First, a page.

Spelling Bee for the Hearing Impaired Print E-mail
( 0 Votes )
Written by Administrator   
Thursday, 06 December 2012 00:00

Sharon August, Manager for NARCIE told the Guardian that the event is held every year during Disability Week to showcase students who are hearing impaired. The objective is to show the public that like any other student, people with hearing impediments  are able to learn, compete and be successful in life. The event also helps students in expanding their sign language vocabulary. It also assists participants in improving their reading and comprehension abilities. She added that every year, a book and DVD is provided to people working with children with hearing impairments. These tools are used by the students, parents and teachers to help prepare for the competition but also throughout the year to improve the students comprehension and vocabulary skills.

This year ,competitors came from across the country with participation from Jalacte Roman Catholic School in Toledo, San Antonio also in Toledo, Cayo Deaf Institute, Stella Maris School in Belize City, Mary Hill Roman Catholic School in Corozal and St Peter's Anglican School in Orange Walk. August explained that the competition sees 5 rounds with each participant getting three words to spell in each round. And the words given to the students are age-appropriate. According to August, students who participated this year are allowed to do so because they have some level of hearing loss to the point where they are classified as hard of hearing or are completely deaf. The Junior category is made up of students ages 6 to 9 years of age while, the seniors are from ages 10 to 14.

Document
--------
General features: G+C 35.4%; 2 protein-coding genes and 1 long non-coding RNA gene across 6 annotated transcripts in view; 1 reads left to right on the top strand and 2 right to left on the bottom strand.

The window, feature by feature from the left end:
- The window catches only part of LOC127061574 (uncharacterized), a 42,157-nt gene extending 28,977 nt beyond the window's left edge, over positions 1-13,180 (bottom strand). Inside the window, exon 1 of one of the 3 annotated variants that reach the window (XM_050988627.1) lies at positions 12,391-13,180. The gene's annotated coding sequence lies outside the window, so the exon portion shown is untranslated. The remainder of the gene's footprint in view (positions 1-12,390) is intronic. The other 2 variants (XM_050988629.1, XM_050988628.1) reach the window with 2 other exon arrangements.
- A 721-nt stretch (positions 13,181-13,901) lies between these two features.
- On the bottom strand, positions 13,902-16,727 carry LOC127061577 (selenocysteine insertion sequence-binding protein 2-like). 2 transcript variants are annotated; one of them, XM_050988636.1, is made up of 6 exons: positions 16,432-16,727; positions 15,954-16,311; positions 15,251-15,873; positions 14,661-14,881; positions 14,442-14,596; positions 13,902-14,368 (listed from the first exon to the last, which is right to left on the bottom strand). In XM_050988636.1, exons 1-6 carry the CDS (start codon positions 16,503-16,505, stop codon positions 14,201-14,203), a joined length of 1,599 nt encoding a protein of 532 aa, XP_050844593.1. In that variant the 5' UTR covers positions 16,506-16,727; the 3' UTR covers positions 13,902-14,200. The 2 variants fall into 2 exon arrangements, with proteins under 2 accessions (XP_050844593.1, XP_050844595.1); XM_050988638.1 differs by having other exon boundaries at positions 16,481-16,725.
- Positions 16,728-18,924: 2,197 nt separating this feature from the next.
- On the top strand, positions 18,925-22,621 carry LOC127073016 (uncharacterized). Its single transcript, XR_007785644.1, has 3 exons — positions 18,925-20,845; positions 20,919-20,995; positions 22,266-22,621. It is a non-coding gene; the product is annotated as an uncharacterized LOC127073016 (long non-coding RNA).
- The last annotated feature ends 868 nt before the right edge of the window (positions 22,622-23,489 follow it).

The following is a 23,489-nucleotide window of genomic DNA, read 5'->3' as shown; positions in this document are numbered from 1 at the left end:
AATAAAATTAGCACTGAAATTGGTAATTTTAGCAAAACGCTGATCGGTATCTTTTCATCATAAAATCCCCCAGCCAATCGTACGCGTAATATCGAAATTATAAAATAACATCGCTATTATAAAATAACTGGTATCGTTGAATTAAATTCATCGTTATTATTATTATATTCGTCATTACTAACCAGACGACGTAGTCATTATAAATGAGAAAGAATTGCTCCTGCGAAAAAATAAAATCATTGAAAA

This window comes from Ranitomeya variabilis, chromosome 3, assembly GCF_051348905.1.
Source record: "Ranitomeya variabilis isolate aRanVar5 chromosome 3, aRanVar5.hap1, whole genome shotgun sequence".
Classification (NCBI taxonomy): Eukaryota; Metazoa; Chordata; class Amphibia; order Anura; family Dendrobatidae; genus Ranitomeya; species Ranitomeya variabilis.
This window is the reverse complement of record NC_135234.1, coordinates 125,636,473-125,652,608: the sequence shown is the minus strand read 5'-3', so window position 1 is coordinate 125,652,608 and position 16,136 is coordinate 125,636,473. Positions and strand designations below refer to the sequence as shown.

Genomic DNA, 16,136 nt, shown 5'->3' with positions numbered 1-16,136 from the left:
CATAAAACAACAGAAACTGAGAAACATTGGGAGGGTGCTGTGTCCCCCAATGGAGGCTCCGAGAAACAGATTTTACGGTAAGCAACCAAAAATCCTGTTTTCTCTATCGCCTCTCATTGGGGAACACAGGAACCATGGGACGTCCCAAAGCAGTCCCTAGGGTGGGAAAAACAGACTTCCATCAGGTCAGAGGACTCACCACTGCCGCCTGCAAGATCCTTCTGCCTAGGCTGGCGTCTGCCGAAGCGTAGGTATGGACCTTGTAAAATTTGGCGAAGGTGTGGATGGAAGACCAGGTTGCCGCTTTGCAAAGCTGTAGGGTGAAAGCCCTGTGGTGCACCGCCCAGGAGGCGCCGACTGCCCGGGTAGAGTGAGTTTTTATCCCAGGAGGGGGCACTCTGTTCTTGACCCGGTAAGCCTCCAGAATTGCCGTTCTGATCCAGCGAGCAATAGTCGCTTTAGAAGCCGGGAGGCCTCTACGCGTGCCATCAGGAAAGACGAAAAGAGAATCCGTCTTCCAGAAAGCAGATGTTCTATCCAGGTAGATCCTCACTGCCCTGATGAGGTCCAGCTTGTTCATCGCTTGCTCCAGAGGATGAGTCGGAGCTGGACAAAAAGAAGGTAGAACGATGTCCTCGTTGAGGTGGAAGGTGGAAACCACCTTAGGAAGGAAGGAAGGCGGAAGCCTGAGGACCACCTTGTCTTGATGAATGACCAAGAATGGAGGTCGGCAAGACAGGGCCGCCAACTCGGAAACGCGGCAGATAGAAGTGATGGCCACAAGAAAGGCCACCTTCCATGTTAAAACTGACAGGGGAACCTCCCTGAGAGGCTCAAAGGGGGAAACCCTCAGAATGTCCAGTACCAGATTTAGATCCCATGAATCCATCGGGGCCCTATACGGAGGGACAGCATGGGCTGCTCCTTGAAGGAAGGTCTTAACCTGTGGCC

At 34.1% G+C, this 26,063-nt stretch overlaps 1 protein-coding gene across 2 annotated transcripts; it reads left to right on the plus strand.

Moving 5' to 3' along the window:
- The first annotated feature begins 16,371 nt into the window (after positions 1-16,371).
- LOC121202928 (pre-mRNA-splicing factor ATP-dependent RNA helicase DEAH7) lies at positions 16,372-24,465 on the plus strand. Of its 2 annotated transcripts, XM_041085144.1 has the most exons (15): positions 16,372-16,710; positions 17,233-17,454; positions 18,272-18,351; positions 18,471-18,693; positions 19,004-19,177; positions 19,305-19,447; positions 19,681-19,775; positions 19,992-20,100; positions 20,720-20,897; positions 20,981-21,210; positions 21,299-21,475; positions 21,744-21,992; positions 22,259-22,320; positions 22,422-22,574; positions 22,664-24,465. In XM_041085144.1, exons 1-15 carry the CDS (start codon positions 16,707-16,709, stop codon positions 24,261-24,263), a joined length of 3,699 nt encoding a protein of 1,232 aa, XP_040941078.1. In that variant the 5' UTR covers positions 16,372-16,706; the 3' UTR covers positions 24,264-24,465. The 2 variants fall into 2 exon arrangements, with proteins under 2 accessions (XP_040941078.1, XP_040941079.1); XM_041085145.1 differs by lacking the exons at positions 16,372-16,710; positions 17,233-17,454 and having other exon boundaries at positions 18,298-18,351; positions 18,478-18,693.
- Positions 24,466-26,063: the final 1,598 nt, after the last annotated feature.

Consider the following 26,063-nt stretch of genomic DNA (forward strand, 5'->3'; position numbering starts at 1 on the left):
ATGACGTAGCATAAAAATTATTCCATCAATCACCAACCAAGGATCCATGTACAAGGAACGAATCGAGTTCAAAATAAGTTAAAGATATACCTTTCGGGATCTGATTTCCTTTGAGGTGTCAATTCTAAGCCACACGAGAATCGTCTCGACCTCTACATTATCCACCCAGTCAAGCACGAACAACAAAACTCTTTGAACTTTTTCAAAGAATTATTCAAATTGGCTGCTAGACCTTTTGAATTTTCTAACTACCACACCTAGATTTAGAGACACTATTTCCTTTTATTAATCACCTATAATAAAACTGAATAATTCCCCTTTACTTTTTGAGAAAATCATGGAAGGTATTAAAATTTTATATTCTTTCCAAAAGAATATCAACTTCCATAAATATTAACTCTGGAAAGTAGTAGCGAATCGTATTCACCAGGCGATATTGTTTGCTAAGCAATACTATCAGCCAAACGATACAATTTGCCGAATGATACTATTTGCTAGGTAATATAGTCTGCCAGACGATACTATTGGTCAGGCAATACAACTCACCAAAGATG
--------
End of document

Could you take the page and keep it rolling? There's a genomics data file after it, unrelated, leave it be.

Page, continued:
It was noteworthy that this year’s competitors came from schools that are normal schools. To this, August explains that students with hearing impairments actually enroll in such schools and form part of the student bodies. She added however, that these students are posed with extra challenges in these circumstances especially if there are no teachers in the school who are trained in sign language. 

One school, which does not experience that problem, is the Cayo Deaf Institute where the top two spellers in the Junior Category hailed from. For Marvin Dueck, the instructor, it was a proud moment to see two of his students succeed. He said that it took them two months of preparation and practicing words from a list of 237 to reach their prize. And the boys, Wilfred Coc and Jacob Chun ,couldn't have been more pleased, they signed that throughout the whole competition they were just calm.